The Cor-Bon round produced a remarkable 1198 foot-pounds of muzzle energy, but when the round was fired from the big Desert Eagle, our shooters did not feel taxed. Taking note of the spread between the smallest and largest groups regarding the Cor-Bon, we would conclude that accuracy from the Desert Eagle leans heavily on the shooter controlling the sights and following through. We think anyone bent on shooting this weapon should take advantage of the built-in Weaver base and mount a scope or some other optic or red-dot sight (in the latter case, with a smaller dot, 4 MOA or less). In our opinion, the Desert Eagle .44 Magnum is capable of shooting very accurately out to 50 to 75 yards. With the right scope and careful choice of ammunition, we think accuracy of 2.5 to 3 inches per group at 50 yards should be in reach of most shooters.


The Wildey Survivor pistol is available in .44 Auto-Mag, .45 Winchester Magnum, .45 Wildey Magnum and .475 Wildey Magnum. Available barrel lengths range from 5 to 18 inches. Each of these guns is a wonder to look at. The Wildey shop in Brookfield, Connecticut, designed these guns for hunting and steel silhouette competition.

The Survivor model we acquired featured a satin finish to its stainless steel construction. The Hunter model is the very same gun but is rendered with a matte finish instead. The grips were checkered wood panels. From the trigger guard back the Wildey Survivor looks like a 1911 style pistol with palm swell mainspring. There are slide serrations to the rear and adjustable sights. But forward of the trigger guard, a long 10-inch barrel without shroud was connected. This gun was gas operated, and there was a ribbed collar where the barrel joins with the frame that can be turned to adjust gas flow. This was meant to assist function throughout the use of different strength ammunition that offers varying amounts of pressure.

A long ventilated sight rib connected the rear sight to the front sight. The trigger was hinged and this gun can be operated via single or double action. On the left side of the frame just above the beaver tail was a safety lever. When this lever was switched parallel to the bore, the hammer will strike the firing pin. Moved downward to the 8 o’clock position, the hammer was decocked but prevented from striking the firing pin. Nevertheless the hammer can still be raised by pressing the trigger. However, the falling hammer will still not strike the firing pin.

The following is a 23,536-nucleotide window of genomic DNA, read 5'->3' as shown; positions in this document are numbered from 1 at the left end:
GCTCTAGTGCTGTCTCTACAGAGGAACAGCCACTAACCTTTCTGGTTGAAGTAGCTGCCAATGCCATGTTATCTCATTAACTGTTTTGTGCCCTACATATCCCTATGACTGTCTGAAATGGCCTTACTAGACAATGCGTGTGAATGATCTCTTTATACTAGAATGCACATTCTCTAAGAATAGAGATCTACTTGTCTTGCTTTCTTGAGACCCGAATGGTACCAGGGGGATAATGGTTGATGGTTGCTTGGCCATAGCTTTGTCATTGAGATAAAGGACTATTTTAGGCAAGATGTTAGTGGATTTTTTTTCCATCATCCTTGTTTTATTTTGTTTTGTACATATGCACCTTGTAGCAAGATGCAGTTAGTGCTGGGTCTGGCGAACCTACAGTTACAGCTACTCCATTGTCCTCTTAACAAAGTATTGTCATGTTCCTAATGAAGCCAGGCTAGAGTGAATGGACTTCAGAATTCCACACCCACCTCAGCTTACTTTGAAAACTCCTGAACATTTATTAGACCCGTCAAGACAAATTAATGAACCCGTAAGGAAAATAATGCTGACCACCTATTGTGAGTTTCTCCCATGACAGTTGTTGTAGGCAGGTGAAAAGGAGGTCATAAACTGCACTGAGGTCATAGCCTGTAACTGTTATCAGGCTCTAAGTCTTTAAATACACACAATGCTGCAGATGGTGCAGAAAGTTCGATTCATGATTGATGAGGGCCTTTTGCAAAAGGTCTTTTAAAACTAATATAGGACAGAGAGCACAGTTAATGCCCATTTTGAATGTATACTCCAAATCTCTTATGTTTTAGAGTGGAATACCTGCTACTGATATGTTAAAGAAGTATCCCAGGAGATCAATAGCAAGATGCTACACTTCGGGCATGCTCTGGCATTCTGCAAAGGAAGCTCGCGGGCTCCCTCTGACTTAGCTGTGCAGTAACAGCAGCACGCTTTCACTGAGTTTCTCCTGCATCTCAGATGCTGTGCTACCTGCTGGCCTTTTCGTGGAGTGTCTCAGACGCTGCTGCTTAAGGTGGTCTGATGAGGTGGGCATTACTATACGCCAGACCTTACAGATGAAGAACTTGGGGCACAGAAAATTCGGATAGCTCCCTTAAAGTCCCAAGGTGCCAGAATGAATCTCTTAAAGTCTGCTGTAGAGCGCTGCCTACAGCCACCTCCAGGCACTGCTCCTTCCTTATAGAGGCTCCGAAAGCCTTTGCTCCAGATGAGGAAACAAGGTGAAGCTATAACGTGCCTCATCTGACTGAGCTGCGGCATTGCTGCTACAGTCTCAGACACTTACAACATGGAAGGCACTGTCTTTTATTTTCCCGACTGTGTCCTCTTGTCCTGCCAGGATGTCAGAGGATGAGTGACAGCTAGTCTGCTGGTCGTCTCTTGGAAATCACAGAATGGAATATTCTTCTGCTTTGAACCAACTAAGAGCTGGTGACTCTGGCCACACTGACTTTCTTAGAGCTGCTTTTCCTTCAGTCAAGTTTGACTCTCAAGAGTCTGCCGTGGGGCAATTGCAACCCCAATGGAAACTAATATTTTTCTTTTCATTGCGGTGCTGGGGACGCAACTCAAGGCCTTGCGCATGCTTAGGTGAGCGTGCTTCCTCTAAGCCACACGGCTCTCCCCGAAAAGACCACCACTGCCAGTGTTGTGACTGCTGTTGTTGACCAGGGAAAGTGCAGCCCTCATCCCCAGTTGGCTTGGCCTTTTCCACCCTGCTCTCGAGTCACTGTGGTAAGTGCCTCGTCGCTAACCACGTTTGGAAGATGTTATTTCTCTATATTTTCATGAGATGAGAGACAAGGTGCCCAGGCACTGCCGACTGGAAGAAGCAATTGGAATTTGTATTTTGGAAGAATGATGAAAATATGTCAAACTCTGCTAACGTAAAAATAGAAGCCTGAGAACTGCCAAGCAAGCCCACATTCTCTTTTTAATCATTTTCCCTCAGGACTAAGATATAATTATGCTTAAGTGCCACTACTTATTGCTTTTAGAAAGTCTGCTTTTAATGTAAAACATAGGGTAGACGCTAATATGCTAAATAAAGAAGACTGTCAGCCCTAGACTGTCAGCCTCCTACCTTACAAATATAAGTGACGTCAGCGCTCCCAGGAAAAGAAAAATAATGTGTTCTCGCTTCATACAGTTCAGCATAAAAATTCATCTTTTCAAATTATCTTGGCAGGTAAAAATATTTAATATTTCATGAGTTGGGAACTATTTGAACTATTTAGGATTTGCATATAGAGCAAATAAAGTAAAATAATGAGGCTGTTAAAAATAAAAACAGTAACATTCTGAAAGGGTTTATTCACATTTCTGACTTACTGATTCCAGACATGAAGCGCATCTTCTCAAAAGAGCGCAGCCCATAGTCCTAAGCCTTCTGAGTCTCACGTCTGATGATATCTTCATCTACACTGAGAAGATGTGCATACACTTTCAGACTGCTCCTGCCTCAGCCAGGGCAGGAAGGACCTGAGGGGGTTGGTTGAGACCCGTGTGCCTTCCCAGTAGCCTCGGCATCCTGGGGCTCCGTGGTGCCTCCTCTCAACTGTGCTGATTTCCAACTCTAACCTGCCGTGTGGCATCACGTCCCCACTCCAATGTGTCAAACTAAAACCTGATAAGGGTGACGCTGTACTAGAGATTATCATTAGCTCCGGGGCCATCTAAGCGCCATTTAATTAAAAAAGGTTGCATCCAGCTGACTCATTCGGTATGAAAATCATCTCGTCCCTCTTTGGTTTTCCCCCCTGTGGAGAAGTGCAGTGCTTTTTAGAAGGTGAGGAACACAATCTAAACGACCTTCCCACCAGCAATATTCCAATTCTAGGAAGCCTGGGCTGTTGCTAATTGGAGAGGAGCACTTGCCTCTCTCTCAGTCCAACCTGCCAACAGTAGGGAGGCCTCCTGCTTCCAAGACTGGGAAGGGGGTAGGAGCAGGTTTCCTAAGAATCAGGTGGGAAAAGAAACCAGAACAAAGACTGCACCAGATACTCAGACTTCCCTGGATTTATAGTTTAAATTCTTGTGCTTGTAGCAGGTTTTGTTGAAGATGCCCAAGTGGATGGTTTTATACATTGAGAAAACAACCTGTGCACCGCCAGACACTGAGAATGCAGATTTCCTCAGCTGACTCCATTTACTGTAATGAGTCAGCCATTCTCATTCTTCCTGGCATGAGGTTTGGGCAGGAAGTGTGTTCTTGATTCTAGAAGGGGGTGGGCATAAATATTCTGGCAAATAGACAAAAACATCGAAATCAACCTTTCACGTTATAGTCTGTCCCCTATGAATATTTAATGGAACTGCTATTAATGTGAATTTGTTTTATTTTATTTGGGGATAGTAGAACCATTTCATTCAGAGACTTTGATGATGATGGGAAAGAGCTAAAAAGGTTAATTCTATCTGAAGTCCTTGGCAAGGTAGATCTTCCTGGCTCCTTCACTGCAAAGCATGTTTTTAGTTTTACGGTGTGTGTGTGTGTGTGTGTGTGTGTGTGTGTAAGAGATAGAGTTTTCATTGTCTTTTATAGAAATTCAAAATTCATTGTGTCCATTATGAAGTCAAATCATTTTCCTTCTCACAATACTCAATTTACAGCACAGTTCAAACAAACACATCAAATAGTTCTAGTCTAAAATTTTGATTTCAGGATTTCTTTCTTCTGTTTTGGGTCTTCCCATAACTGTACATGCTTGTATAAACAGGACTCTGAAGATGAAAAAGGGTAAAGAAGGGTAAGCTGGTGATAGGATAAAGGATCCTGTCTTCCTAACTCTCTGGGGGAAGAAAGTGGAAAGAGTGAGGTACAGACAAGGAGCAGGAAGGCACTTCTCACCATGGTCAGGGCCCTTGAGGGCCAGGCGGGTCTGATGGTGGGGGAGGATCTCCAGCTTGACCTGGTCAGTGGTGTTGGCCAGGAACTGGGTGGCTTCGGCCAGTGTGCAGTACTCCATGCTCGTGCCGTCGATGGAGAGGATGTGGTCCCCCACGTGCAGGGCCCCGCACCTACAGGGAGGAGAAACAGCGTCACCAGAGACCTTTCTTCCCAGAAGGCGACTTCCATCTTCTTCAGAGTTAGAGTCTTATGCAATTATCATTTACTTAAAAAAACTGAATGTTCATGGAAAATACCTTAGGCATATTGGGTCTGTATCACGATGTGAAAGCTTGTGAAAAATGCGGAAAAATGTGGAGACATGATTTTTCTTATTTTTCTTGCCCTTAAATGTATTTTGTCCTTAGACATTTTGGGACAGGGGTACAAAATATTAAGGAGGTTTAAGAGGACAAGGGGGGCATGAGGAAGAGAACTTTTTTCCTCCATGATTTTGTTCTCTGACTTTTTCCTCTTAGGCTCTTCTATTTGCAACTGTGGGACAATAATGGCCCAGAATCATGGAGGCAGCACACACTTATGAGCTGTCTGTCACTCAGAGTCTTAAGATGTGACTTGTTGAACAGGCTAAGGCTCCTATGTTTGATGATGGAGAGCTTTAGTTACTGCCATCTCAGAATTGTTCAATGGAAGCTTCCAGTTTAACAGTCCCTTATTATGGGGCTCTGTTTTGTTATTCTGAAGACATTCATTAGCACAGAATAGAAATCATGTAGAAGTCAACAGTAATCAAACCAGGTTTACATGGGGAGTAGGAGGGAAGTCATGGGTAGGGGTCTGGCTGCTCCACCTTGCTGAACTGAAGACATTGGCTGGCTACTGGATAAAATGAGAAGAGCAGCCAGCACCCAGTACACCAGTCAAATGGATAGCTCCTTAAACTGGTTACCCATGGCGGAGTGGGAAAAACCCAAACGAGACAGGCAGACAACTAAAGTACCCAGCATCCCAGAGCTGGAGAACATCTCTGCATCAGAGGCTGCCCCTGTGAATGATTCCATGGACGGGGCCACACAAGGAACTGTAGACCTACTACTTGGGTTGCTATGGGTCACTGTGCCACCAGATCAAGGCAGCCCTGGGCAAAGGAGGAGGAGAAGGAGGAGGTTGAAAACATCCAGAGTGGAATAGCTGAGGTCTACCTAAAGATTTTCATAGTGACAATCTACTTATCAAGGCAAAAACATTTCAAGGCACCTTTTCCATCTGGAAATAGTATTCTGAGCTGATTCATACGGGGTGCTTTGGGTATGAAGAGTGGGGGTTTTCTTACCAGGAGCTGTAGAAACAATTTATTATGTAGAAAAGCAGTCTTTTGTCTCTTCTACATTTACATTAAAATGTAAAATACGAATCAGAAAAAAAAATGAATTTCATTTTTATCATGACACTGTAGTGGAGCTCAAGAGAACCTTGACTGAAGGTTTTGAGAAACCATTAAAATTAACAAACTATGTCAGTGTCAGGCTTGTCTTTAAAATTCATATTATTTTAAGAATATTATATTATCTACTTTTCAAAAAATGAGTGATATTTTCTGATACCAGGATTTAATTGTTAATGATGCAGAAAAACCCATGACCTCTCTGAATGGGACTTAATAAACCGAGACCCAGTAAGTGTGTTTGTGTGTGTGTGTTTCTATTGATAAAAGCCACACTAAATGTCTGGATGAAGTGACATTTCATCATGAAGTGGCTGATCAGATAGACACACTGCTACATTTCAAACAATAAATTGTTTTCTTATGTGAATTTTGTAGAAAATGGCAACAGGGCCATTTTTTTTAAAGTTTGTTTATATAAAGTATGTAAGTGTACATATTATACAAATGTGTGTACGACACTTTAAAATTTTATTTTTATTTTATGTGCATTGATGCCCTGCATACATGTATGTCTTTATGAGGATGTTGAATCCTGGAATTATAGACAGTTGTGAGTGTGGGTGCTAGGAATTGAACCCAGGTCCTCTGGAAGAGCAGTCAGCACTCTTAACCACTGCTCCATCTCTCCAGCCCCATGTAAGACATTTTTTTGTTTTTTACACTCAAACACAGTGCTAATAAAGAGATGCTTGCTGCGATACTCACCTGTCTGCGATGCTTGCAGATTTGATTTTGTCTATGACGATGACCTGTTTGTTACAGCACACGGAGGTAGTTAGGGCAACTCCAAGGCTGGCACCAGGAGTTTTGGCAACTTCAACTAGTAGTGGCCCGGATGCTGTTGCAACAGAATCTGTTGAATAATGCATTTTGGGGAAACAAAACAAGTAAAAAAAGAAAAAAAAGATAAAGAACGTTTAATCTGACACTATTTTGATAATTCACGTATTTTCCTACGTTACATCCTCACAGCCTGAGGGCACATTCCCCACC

We didn’t like the positioning of the safety because it interfered with the thumb position of the strong hand (for the right handed shooters). Some of our staff accidentally activated the safety in fact. The beavertail was sculpted and machined, but not to our liking. Its sharp edges hurt the webs of our hands, and we resorted to wearing thick gloves. Actually, we found handling the Wildey Survivor to be unpleasant. Many of the edges were sharp or unnecessarily square. This included the edges of the frame, the slide, and the sight rail plus the side-release and safety levers.

In the profile of the swelled mainspring housing is the magazine release. Pushing the magazine release to the rear lets the magazine drop. The magazine was designed to hold six rounds, but true to the warning from the manufacturer, the gun only ran reliably when capacity was limited to five rounds. The trigger of the Wildey Survivor will not operate unless a magazine is inserted. This limited our dry-fire practice, especially for double-action fire. As a result we concentrated on firing single action only.

The felt recoil was expressed more as a push straight back, while simultaneously lifting the gun slightly off the sandbags.

One inherent problem with this unusual chambering was the lack of ammunition. Wildey is currently loading ammunition for this gun, but the sample 50-round plastic box they supplied did not list any specifications about the cartridge. We dismantled one of the Wildey rounds and weighed the bullet and the powder on an RCBS beam scale. We were unable to identify the propellant, but we weighed the charge to be approximately 15 grains. The JHP bullet weighed 200 grains. We also fired 240-grain JHP rounds from Cor-Bon, to our knowledge, the only commercial loader providing ammunition for 44 Auto-Mag weapons at this time. The amount of power available from these rounds was outstanding. The Cor-Bon ammunition left the Wildey Survivor at an average velocity of 1680 fps as per our Oehler 35P Chronograph, ($350 from Oehler Research, 800-531-5125). This computed to average muzzle energy of 1505 foot-pounds, or more than three times as powerful as a very hot 185-grain .45 ACP load. We were able to control the Wildey only after donning a well-padded PAST shooting glove, ($21 from Midway USA, 800-243-3220). Our best efforts resulted in groups in the 3.5-inch range at 25 yards. We hardly think this is acceptable for a $1500+ hunting gun. Furthermore, the gun kicked spent cases straight back at the shooter, which we found distracting at the minimum. Also, its accuracy and reliability would come and go. Before long, the magazine would not stay put. It would drop out and fail to feed the next round.

Gun Tests Recommends

Magnum Research Desert Eagle .44 Magnum, $1,249. Buy It. With so many big revolvers available, this gun may provide more novelty than any hunter will need. But it did carry more .44 Magnums than any other available handgun, softened recoil to a tolerable level, and it was a heck of a lot of fun to shoot.

Wildey 44-10 Survivor 44 Auto-Mag, $1,550. Don’t Buy. We found the Wildey to be uncomfortable to shoot, expensive to load, and not very durable.